In an embodiment, the guiding element may be a deflecting panel that is positioned to deflect the gas stream towards the lower volume. Here, the deflecting panel may be shaped to provide a first downward flow direction, and a second flow direction, that is generally parallel to a lower surface of the projection system to deflect the gas flow according to the Coanda effect. This effect was discovered in 1930 by Henri-Marie Coanda who observed that a stream of gas (or a other fluid) emerging from a nozzle tends to follow a nearby curved surface, in particular if the curvature of the surface or angle the surface makes with the stream slant.
In an embodiment, the panel may be adjacent to a Z-mirror, defining the lower surface of the projection system. Further, the panel may include a suction opening included with a suction device to pull the gas flow towards a generally horizontal flow. Such a suction may support the Coanda effect to “pull” the gas flow close to the curve of the panel. Additionally, preferably, the panel may include a recess is for guiding an interferometric beam in the recess.
In an embodiment, the structure for generating the conditioned gas flow (also shortly indicated as “gas shower”) may include a second guiding element that is arranged in the gas flow to locally deflect the gas flow, in order to arrive a split gas flow that is partially directed to the upper volume and partially to the lower volume. The gas flow velocities in the split gas flows may differ. In particular, a part of the gas flow that is directed to the volume of the projection system may have a higher velocity than the part of the gas flow that is directed to the lower volume. In such a configuration, the high speed gas flow penetrates more easily to the volume directly below the lower surface of the projection system. Hence, the velocity distribution induces a change in pressure distribution that is operative to provide a guiding effect, by convection, so that the direction of the more downward velocity gas flow is also oriented more parallel to the lower surface of the projection system.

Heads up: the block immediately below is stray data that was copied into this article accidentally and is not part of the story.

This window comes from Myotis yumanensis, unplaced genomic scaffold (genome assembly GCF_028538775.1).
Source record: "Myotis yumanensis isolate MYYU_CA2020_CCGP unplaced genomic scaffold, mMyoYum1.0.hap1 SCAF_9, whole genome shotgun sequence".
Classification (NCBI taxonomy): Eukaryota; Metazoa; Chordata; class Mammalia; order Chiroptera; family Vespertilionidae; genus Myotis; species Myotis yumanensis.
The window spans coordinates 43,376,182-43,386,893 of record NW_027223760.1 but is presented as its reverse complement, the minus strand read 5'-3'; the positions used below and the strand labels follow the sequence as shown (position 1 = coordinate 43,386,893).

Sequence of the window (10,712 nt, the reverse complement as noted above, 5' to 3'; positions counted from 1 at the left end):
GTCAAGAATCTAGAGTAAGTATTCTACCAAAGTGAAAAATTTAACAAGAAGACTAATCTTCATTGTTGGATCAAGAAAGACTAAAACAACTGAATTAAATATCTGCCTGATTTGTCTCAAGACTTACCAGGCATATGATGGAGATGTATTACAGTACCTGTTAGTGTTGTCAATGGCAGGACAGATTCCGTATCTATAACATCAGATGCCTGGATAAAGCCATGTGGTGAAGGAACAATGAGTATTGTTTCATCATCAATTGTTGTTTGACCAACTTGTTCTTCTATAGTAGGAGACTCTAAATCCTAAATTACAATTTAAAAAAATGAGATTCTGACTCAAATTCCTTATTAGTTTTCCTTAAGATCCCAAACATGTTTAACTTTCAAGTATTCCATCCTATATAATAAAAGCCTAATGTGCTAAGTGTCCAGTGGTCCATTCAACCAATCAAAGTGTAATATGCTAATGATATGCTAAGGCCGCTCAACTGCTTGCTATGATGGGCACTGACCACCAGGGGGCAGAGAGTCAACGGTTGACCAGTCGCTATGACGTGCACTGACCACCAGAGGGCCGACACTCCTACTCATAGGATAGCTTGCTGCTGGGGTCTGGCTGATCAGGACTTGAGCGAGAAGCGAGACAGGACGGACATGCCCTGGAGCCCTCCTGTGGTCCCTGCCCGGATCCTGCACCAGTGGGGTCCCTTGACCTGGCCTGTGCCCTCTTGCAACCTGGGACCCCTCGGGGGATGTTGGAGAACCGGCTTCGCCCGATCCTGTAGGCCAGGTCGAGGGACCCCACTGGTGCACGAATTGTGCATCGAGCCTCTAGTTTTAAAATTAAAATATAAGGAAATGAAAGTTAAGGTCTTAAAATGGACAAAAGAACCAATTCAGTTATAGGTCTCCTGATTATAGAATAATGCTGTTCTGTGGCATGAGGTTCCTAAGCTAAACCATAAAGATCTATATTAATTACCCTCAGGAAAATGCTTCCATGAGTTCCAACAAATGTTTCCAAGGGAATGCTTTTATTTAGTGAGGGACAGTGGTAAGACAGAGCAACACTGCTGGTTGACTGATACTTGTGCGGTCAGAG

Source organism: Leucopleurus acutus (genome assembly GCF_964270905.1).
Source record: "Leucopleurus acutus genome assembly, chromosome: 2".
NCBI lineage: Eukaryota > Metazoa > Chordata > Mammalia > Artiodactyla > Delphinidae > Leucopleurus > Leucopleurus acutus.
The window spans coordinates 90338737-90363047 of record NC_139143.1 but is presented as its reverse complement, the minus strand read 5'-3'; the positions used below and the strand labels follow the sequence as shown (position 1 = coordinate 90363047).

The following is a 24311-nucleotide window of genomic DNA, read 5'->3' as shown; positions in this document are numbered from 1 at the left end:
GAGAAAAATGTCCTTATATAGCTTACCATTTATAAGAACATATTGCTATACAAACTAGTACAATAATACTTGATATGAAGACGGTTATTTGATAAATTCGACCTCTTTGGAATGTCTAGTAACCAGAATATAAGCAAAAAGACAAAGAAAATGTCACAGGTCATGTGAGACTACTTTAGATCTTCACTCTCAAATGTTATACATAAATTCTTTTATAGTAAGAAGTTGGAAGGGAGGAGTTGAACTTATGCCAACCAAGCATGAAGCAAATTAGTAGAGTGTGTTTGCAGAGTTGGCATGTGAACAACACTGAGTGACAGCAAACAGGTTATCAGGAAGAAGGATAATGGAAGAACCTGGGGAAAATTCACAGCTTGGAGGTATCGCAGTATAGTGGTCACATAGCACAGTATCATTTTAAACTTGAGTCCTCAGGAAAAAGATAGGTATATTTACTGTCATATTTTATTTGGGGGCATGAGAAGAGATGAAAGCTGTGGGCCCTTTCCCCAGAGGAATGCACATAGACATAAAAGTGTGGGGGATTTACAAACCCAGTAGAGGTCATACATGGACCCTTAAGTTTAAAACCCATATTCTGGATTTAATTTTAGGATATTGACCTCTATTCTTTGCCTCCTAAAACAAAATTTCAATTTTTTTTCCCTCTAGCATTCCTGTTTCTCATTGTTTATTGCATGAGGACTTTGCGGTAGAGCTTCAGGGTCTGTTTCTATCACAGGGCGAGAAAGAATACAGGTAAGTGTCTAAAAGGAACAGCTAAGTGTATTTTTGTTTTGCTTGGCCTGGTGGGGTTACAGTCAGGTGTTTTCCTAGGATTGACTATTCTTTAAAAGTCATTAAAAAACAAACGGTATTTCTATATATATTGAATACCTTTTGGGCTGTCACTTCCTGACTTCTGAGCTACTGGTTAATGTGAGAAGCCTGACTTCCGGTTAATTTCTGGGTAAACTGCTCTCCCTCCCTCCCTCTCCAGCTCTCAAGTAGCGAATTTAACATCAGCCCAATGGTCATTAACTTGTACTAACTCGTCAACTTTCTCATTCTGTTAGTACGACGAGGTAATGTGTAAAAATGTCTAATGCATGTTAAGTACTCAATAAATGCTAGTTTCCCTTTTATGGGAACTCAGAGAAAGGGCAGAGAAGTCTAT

The second guiding element may be formed by a plurality of slats arranged in the gas flow.
To be employed in a setup near the projection system, the panel may include a first radial shape oriented generally radially when viewed from a center of the projection system, and a second tangential shape oriented generally partly around the projection system, and wherein the gas generating structure is arranged to provide a gas flow directed generally perpendicular to the panel structure.
The guiding element may be physically attached to a metro frame carrying the projection system. The gas generating structure may be attached to a base frame, mechanically decoupled from the metro frame.
In an embodiment, a lithographic apparatus is provided. The apparatus includes an illuminator for conditioning a beam of radiation and a first support for supporting a patterning device. The patterning device serves to pattern the beam of radiation according to a desired pattern. The apparatus also includes a second support for supporting a substrate, and a projection system for projecting the patterned beam onto a target portion of the substrate. The projection system includes a lower surface for defining a working distance to the substrate. The apparatus also includes at least one gas generator for generating a conditioned gas flow. The gas generator includes a guiding element for guiding the gas flow to a lower volume generally located below the lower surface of the projection system and to a volume between the lower surface and the substrate. The guiding element directs the gas flow in a generally downward direction and then in a direction generally parallel to the lower surface of the projection system.